The story of Goddess Isis

2018-03-19 13:37:36

She was the Egyptian goddess worshipped around the world.  Known as the goddess of magic and nature and daughter of the Earth and Sky, Isis was viewed as the ideal wife and mother and unlike many other Egyptian gods, she often dwelled amongst her people offering aid and knowledge.


The influence of  Isis was far-reaching. She was a popular goddess who was worshipped even outside of Egypt. Archaeologists have unearthed artifacts, temples and obelisks everywhere from Greece and Italy to Germany and Great Britain that honor the goddess Isis.  Isis was the patron of magic and nature. She symbolized both the perfect mother and the ideal wife.  Like most gods in cultures that practice polytheism, Isis was responsible for many aspects of Egyptian life.  Patron of the slaves and sinners. Advocate of the penniless and supporter of the artisan.  She was a symbol of fertility and goddess of motherhood.

Isis was the first born daughter of Nut, goddess of the overarching sky and Geg, god of the Earth.  In Egyptian mythology, Isis was married to Osiris, also a powerful god. The two had a son named Horus.  One of Egypt's most prominent folklore tales tells the story of how Osiris was betrayed by his enemy Seth.  Seth tricked Osiris and drowned him in the Nile.  Isis used her magical powers to resurrect her husband, but Seth was relentless and killed Osiris again, this time hacking his body into 14 pieces and spreading the remains across the lands.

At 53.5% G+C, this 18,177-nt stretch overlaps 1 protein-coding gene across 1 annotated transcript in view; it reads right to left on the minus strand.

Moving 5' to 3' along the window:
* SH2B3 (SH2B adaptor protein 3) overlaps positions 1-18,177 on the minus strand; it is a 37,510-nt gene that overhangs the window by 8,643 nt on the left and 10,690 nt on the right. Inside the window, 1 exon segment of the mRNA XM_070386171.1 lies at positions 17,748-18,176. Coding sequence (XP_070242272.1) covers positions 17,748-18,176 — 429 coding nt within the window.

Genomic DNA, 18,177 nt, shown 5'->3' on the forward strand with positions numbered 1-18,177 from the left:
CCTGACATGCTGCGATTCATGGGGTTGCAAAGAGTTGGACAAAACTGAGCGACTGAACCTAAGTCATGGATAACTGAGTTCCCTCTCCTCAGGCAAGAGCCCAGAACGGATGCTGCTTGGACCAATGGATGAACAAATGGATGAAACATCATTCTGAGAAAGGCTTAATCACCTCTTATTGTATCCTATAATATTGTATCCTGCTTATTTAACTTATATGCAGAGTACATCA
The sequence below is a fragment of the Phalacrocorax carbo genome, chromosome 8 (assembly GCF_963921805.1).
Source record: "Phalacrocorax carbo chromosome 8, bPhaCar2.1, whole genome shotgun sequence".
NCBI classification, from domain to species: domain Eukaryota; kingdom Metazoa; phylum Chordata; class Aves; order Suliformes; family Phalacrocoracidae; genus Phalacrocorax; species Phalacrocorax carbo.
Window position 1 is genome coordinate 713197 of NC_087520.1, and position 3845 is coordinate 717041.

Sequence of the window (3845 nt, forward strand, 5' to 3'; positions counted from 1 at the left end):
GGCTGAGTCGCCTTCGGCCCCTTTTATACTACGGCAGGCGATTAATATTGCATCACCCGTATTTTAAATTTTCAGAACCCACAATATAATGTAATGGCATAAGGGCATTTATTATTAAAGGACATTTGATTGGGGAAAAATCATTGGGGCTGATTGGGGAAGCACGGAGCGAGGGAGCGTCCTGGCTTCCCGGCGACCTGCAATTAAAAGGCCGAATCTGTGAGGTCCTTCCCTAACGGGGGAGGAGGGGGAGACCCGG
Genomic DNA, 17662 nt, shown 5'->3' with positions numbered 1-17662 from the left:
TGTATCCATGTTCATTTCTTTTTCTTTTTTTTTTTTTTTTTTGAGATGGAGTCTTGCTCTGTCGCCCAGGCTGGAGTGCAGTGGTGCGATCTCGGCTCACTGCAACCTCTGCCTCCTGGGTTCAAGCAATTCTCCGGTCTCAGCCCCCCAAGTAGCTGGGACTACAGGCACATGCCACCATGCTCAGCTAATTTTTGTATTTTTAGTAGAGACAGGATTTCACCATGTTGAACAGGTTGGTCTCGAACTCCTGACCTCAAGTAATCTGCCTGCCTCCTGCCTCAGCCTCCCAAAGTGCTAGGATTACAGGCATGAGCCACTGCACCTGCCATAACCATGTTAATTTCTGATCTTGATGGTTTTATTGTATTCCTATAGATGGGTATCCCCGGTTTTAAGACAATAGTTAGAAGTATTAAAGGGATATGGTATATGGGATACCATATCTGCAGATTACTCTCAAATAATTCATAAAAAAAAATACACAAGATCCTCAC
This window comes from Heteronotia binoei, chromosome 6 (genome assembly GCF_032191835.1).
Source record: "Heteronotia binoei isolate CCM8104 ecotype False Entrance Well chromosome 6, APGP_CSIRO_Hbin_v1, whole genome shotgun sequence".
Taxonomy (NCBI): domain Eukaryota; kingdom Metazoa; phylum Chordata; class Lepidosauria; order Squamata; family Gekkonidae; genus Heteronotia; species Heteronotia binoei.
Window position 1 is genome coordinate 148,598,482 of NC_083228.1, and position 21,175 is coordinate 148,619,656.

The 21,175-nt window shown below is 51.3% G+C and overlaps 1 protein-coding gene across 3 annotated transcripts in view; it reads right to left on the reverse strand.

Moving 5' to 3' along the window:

Grief-stricken, Isis set out across the desert in hopes of find the remains of her husband and making him whole again.  Isis searched the desert for years and was finally able to piece back together the remains of her husband Osiris and bring him to life. Isis protected Osiris until he regained his strength.
Versions of the story differ, but must suggest that Osiris was resurrected but incomplete because Isis was unable to find his genitalia. In one tale, she fashioned a substitute from clay to ensure that she could become impregnated and give birth to her son Horus.  Horus becomes a powerful god in his own right and exacts revenge on Seth, destroying him in retribution for his father's death.
Isis was one of the few goddesses in Egyptian mythology to dwell amongst her followers.  She taught women how to make bread from grain and weave cloth along with other household duties. Isis was worshipped as the goddess of wisdom and health.  She was also considered the protector of the dead in the afterlife.  Myth suggests that it was Isis' tears at the loss of her husband that caused the annual flooding of the Nile